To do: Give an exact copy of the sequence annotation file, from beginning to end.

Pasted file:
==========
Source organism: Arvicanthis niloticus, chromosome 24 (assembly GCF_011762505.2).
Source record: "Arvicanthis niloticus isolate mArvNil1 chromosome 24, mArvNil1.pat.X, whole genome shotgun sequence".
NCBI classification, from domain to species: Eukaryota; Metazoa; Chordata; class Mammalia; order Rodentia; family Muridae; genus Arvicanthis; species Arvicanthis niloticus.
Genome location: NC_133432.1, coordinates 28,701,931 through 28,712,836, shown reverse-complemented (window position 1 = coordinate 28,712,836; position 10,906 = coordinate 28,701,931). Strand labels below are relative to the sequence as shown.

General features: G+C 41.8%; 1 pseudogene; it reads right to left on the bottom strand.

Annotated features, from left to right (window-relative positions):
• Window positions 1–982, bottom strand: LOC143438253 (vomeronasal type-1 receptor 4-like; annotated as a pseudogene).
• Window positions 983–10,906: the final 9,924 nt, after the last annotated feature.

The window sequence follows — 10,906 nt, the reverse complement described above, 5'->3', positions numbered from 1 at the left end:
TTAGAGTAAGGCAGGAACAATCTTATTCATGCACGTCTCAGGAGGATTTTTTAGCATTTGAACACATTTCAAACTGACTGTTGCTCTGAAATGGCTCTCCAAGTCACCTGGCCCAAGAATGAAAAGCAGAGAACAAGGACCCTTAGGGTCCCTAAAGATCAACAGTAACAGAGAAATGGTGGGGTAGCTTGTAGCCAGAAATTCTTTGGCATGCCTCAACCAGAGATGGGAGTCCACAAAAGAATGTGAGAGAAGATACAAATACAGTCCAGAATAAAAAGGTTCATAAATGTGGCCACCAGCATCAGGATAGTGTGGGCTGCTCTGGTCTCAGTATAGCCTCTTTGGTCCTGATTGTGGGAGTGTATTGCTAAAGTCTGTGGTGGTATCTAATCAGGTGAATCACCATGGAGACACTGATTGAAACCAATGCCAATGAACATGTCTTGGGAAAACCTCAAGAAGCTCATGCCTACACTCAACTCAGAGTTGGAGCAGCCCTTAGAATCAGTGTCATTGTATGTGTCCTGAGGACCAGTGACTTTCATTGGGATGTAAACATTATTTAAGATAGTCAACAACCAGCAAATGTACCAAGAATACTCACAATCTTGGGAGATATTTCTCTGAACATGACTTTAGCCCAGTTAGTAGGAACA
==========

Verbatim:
Source organism: Arvicanthis niloticus, chromosome 24 (assembly GCF_011762505.2).
Source record: "Arvicanthis niloticus isolate mArvNil1 chromosome 24, mArvNil1.pat.X, whole genome shotgun sequence".
NCBI classification, from domain to species: Eukaryota; Metazoa; Chordata; class Mammalia; order Rodentia; family Muridae; genus Arvicanthis; species Arvicanthis niloticus.
Genome location: NC_133432.1, coordinates 28,701,931 through 28,712,836, shown reverse-complemented (window position 1 = coordinate 28,712,836; position 10,906 = coordinate 28,701,931). Strand labels below are relative to the sequence as shown.

General features: G+C 41.8%; 1 pseudogene; it reads right to left on the bottom strand.

Annotated features, from left to right (window-relative positions):
• Window positions 1–982, bottom strand: LOC143438253 (vomeronasal type-1 receptor 4-like; annotated as a pseudogene).
• Window positions 983–10,906: the final 9,924 nt, after the last annotated feature.

The window sequence follows — 10,906 nt, the reverse complement described above, 5'->3', positions numbered from 1 at the left end:
TTAGAGTAAGGCAGGAACAATCTTATTCATGCACGTCTCAGGAGGATTTTTTAGCATTTGAACACATTTCAAACTGACTGTTGCTCTGAAATGGCTCTCCAAGTCACCTGGCCCAAGAATGAAAAGCAGAGAACAAGGACCCTTAGGGTCCCTAAAGATCAACAGTAACAGAGAAATGGTGGGGTAGCTTGTAGCCAGAAATTCTTTGGCATGCCTCAACCAGAGATGGGAGTCCACAAAAGAATGTGAGAGAAGATACAAATACAGTCCAGAATAAAAAGGTTCATAAATGTGGCCACCAGCATCAGGATAGTGTGGGCTGCTCTGGTCTCAGTATAGCCTCTTTGGTCCTGATTGTGGGAGTGTATTGCTAAAGTCTGTGGTGGTATCTAATCAGGTGAATCACCATGGAGACACTGATTGAAACCAATGCCAATGAACATGTCTTGGGAAAACCTCAAGAAGCTCATGCCTACACTCAACTCAGAGTTGGAGCAGCCCTTAGAATCAGTGTCATTGTATGTGTCCTGAGGACCAGTGACTTTCATTGGGATGTAAACATTATTTAAGATAGTCAACAACCAGCAAATGTACCAAGAATACTCACAATCTTGGGAGATATTTCTCTGAACATGACTTTAGCCCAGTTAGTAGGAACA